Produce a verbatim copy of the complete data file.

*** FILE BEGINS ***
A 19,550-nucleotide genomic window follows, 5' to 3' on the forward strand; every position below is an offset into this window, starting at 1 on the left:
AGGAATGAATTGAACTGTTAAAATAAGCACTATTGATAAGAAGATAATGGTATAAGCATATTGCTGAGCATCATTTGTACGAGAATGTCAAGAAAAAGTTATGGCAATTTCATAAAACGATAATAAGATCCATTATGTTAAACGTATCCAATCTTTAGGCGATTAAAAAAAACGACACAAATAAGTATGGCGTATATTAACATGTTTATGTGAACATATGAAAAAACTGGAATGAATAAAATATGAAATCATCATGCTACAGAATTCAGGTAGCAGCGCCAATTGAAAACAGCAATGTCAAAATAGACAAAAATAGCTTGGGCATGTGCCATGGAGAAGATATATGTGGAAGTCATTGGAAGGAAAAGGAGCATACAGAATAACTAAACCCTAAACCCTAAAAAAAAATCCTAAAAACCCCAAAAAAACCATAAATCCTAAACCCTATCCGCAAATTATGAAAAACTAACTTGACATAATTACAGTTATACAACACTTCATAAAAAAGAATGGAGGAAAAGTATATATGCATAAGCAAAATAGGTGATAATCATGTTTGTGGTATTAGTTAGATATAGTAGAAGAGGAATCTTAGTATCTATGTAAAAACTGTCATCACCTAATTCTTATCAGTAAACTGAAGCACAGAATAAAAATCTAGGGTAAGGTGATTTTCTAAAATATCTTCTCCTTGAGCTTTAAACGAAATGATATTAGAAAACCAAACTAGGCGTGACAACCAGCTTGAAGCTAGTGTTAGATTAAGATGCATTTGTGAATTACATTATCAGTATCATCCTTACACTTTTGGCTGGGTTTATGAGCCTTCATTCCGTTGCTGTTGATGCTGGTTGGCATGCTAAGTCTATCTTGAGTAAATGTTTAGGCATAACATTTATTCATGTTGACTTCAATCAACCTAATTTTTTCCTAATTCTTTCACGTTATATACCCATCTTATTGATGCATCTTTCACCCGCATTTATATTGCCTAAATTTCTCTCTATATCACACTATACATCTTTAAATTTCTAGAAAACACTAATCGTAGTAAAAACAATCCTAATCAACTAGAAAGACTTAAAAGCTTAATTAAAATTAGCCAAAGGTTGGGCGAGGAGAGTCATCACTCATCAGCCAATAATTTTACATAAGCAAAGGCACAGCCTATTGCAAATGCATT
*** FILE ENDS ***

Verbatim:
A 19,550-nucleotide genomic window follows, 5' to 3' on the forward strand; every position below is an offset into this window, starting at 1 on the left:
AGGAATGAATTGAACTGTTAAAATAAGCACTATTGATAAGAAGATAATGGTATAAGCATATTGCTGAGCATCATTTGTACGAGAATGTCAAGAAAAAGTTATGGCAATTTCATAAAACGATAATAAGATCCATTATGTTAAACGTATCCAATCTTTAGGCGATTAAAAAAAACGACACAAATAAGTATGGCGTATATTAACATGTTTATGTGAACATATGAAAAAACTGGAATGAATAAAATATGAAATCATCATGCTACAGAATTCAGGTAGCAGCGCCAATTGAAAACAGCAATGTCAAAATAGACAAAAATAGCTTGGGCATGTGCCATGGAGAAGATATATGTGGAAGTCATTGGAAGGAAAAGGAGCATACAGAATAACTAAACCCTAAACCCTAAAAAAAAATCCTAAAAACCCCAAAAAAACCATAAATCCTAAACCCTATCCGCAAATTATGAAAAACTAACTTGACATAATTACAGTTATACAACACTTCATAAAAAAGAATGGAGGAAAAGTATATATGCATAAGCAAAATAGGTGATAATCATGTTTGTGGTATTAGTTAGATATAGTAGAAGAGGAATCTTAGTATCTATGTAAAAACTGTCATCACCTAATTCTTATCAGTAAACTGAAGCACAGAATAAAAATCTAGGGTAAGGTGATTTTCTAAAATATCTTCTCCTTGAGCTTTAAACGAAATGATATTAGAAAACCAAACTAGGCGTGACAACCAGCTTGAAGCTAGTGTTAGATTAAGATGCATTTGTGAATTACATTATCAGTATCATCCTTACACTTTTGGCTGGGTTTATGAGCCTTCATTCCGTTGCTGTTGATGCTGGTTGGCATGCTAAGTCTATCTTGAGTAAATGTTTAGGCATAACATTTATTCATGTTGACTTCAATCAACCTAATTTTTTCCTAATTCTTTCACGTTATATACCCATCTTATTGATGCATCTTTCACCCGCATTTATATTGCCTAAATTTCTCTCTATATCACACTATACATCTTTAAATTTCTAGAAAACACTAATCGTAGTAAAAACAATCCTAATCAACTAGAAAGACTTAAAAGCTTAATTAAAATTAGCCAAAGGTTGGGCGAGGAGAGTCATCACTCATCAGCCAATAATTTTACATAAGCAAAGGCACAGCCTATTGCAAATGCATT